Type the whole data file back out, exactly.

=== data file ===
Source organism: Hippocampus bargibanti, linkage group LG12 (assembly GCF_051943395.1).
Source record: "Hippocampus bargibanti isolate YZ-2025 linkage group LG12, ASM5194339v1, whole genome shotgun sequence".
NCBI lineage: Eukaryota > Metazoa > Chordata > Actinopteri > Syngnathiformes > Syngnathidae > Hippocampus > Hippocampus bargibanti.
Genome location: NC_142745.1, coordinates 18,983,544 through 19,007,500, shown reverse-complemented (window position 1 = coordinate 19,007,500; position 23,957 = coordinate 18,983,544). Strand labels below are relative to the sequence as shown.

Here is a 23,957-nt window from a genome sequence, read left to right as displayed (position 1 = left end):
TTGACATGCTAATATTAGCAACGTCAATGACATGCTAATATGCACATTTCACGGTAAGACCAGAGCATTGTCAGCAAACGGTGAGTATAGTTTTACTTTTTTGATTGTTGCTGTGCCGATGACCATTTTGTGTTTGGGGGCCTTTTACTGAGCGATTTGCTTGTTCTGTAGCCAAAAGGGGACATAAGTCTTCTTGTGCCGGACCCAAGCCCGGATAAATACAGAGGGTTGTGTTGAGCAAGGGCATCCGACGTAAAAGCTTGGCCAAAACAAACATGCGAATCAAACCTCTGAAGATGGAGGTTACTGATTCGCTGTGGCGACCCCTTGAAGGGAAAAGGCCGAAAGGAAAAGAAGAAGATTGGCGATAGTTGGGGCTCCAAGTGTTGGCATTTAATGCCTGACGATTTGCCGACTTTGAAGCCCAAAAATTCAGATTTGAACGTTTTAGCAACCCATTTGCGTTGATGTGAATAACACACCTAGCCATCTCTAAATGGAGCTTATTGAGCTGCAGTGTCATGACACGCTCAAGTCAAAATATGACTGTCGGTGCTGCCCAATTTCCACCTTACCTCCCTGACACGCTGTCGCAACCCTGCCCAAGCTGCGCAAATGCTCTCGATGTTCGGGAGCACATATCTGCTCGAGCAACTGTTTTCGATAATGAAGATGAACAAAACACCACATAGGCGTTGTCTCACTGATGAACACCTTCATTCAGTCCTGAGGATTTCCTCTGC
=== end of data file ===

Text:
Source organism: Hippocampus bargibanti, linkage group LG12 (assembly GCF_051943395.1).
Source record: "Hippocampus bargibanti isolate YZ-2025 linkage group LG12, ASM5194339v1, whole genome shotgun sequence".
NCBI lineage: Eukaryota > Metazoa > Chordata > Actinopteri > Syngnathiformes > Syngnathidae > Hippocampus > Hippocampus bargibanti.
Genome location: NC_142745.1, coordinates 18,983,544 through 19,007,500, shown reverse-complemented (window position 1 = coordinate 19,007,500; position 23,957 = coordinate 18,983,544). Strand labels below are relative to the sequence as shown.

Here is a 23,957-nt window from a genome sequence, read left to right as displayed (position 1 = left end):
TTGACATGCTAATATTAGCAACGTCAATGACATGCTAATATGCACATTTCACGGTAAGACCAGAGCATTGTCAGCAAACGGTGAGTATAGTTTTACTTTTTTGATTGTTGCTGTGCCGATGACCATTTTGTGTTTGGGGGCCTTTTACTGAGCGATTTGCTTGTTCTGTAGCCAAAAGGGGACATAAGTCTTCTTGTGCCGGACCCAAGCCCGGATAAATACAGAGGGTTGTGTTGAGCAAGGGCATCCGACGTAAAAGCTTGGCCAAAACAAACATGCGAATCAAACCTCTGAAGATGGAGGTTACTGATTCGCTGTGGCGACCCCTTGAAGGGAAAAGGCCGAAAGGAAAAGAAGAAGATTGGCGATAGTTGGGGCTCCAAGTGTTGGCATTTAATGCCTGACGATTTGCCGACTTTGAAGCCCAAAAATTCAGATTTGAACGTTTTAGCAACCCATTTGCGTTGATGTGAATAACACACCTAGCCATCTCTAAATGGAGCTTATTGAGCTGCAGTGTCATGACACGCTCAAGTCAAAATATGACTGTCGGTGCTGCCCAATTTCCACCTTACCTCCCTGACACGCTGTCGCAACCCTGCCCAAGCTGCGCAAATGCTCTCGATGTTCGGGAGCACATATCTGCTCGAGCAACTGTTTTCGATAATGAAGATGAACAAAACACCACATAGGCGTTGTCTCACTGATGAACACCTTCATTCAGTCCTGAGGATTTCCTCTGC